Immigration NZ stored boxes with more than 1000 personal files including bank statements and copies of passports in a publicly-accessible foyer.

The 17 boxes were stacked in a lift area next to the agency's office on the sixth floor of a Palmerston North building.

The lifts weren't swipe access and during work hours any member of the public or person visiting the office could access the area with the boxes.

The privacy incident was discovered in February last year. The files were copies of online applications from international students, sent on to Immigration NZ from education organisations.


They contained bank statements, application forms with personal details, copies of passports and visa labels, offers of place for study and tuition fee receipts.

It's likely more than 1000 applications were in the boxes.

An email from an Immigration NZ officer describing the breach noted one box was ripped open, meaning anybody could have pulled files out: "this was how we (health and safety team) realised that these were actually online applications".

"As soon as we discovered these, we notified our health and safety manager rep and our branch manager. The boxes were immediately brought back inside the branch within one hour of notifying them," the officer wrote in an email, released under the Official Information Act.

"I believe they may have been put there due to lack of space ... however, this is no excuse for leaving them in an area where any member of the public has access to them."

The Ministry of Business Innovation and Employment (MBIE), which includes Immigration NZ, said it appeared the boxes were moved into the foyer on the morning of February 16, and they were removed the following afternoon.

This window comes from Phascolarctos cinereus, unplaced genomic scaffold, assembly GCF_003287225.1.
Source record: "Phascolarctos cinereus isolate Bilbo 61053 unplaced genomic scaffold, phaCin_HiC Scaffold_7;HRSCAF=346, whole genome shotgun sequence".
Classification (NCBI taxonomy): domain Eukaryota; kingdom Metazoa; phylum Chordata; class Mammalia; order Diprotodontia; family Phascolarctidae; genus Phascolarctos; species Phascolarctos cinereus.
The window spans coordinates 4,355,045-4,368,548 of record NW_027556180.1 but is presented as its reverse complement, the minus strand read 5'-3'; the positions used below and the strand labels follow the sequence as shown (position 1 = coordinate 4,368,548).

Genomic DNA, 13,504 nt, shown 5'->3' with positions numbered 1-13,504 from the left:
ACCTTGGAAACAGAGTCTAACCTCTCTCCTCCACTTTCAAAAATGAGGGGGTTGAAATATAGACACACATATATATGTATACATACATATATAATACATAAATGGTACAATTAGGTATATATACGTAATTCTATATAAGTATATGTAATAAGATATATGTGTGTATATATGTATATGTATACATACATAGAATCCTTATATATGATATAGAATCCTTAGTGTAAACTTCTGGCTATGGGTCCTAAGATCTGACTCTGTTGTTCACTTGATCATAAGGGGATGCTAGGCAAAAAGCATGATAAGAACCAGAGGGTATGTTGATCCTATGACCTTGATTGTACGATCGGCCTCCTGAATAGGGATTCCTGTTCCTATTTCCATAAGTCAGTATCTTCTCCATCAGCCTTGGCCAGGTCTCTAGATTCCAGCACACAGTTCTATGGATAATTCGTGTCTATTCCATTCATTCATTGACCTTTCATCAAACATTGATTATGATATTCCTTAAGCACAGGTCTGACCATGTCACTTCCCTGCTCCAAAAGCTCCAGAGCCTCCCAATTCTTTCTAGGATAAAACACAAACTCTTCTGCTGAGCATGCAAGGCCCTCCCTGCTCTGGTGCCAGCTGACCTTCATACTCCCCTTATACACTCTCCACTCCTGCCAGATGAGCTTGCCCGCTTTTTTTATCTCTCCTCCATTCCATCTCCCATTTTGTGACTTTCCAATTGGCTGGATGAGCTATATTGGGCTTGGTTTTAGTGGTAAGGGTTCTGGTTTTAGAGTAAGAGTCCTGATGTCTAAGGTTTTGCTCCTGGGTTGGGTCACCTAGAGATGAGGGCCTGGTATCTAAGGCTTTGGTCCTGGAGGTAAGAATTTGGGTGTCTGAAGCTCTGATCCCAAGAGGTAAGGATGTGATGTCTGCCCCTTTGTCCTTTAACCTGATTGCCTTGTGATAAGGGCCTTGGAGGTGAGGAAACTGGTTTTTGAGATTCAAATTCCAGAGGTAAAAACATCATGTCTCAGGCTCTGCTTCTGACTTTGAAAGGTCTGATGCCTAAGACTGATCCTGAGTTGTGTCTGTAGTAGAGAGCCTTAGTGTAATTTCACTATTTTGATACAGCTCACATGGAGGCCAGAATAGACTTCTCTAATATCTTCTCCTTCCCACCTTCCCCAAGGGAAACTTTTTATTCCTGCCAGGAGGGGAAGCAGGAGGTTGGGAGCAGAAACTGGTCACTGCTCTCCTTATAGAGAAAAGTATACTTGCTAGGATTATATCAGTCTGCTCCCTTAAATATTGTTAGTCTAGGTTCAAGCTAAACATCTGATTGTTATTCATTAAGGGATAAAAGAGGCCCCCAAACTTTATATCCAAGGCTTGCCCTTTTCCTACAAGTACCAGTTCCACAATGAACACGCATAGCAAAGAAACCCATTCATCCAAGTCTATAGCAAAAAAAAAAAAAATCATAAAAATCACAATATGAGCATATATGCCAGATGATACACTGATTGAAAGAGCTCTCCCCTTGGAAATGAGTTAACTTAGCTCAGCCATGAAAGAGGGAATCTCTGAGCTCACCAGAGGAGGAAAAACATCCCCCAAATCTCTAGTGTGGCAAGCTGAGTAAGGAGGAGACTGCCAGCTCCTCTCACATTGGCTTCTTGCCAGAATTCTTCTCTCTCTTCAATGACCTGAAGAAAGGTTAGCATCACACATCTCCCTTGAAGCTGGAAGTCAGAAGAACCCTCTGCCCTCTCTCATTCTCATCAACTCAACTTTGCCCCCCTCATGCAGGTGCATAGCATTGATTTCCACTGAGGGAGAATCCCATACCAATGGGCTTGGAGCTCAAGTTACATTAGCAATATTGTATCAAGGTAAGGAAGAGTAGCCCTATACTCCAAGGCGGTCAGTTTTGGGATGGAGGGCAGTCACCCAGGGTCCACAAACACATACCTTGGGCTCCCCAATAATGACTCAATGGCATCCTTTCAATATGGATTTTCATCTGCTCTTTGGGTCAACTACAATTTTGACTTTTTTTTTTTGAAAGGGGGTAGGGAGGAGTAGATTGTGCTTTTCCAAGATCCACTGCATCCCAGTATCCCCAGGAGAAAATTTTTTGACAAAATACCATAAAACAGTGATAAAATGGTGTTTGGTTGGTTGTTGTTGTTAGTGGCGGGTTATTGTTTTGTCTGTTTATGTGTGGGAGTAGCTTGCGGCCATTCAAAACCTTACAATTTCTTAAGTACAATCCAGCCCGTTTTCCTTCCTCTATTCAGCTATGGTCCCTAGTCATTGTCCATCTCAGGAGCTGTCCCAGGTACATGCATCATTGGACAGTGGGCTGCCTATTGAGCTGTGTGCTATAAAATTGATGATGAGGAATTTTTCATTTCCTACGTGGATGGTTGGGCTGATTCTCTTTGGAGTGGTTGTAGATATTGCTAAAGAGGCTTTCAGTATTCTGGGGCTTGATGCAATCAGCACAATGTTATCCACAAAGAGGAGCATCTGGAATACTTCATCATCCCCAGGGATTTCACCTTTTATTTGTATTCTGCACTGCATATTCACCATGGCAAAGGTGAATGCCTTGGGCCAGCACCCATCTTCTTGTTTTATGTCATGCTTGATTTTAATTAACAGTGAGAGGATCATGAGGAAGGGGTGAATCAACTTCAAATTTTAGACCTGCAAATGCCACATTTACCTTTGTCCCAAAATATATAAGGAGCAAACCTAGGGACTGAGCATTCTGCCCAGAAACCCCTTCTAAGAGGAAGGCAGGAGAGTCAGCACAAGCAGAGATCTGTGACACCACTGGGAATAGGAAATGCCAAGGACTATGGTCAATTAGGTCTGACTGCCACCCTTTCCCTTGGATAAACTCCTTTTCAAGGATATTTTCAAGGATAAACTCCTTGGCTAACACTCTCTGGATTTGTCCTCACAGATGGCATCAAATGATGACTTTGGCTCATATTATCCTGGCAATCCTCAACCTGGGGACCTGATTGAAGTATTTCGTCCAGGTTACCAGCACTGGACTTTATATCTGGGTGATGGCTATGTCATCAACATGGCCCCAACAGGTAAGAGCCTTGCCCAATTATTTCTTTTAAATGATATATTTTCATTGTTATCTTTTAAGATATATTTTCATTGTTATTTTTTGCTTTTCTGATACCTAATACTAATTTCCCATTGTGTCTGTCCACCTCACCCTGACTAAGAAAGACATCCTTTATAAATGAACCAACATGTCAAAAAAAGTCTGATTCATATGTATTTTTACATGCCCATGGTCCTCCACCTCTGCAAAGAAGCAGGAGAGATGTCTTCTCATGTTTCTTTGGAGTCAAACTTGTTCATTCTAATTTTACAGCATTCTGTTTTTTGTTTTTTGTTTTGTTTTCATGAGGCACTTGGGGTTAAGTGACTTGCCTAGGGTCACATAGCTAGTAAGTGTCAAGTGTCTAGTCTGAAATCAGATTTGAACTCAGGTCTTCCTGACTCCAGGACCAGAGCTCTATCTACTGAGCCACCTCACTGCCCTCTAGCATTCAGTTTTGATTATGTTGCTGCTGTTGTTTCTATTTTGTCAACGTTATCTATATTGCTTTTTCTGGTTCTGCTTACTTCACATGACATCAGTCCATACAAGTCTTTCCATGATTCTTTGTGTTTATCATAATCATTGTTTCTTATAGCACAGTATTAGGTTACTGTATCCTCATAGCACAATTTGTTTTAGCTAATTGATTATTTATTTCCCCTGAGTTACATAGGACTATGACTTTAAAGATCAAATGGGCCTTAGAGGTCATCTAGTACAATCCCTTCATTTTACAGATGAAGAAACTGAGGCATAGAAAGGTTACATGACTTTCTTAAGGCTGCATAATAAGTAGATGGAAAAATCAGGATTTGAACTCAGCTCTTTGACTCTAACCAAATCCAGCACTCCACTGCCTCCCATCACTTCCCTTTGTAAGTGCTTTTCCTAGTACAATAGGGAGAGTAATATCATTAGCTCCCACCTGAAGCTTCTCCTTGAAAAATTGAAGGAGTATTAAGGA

An access card isn't required during work hours to get to the 6th floor lobby, but signage on the ground floor advises people there is no public access.

"It's an area highly trafficked by Immigration NZ staff and we are confident that any non-staff member could not have spent any length of time in the foyer unnoticed," an MBIE spokeswoman said.

"Immigration NZ also confirmed all the files were present and no information was missing from any box. While one of the boxes was damaged, the contents were not disturbed and the files were bound together in alphabetical order."

The Herald has asked government organisations to detail cases since 2016 when material had been mistakenly left unaccompanied in public.

Seventeen organisations confirmed over 65 incidents, including an NZSIS staff member leaving a locked bag with sensitive information in a cafe bathroom.

The Ministry of Business Innovation and Employment (MBIE) had three other incidents, including a laptop left on a train and a staffer who put a file on a car roof and then drove off.

Inland Revenue also disclosed seven incidents since 2016, including a staff member who left his briefcase in a bar and another employee leaving a laptop in an Auckland park after a meeting.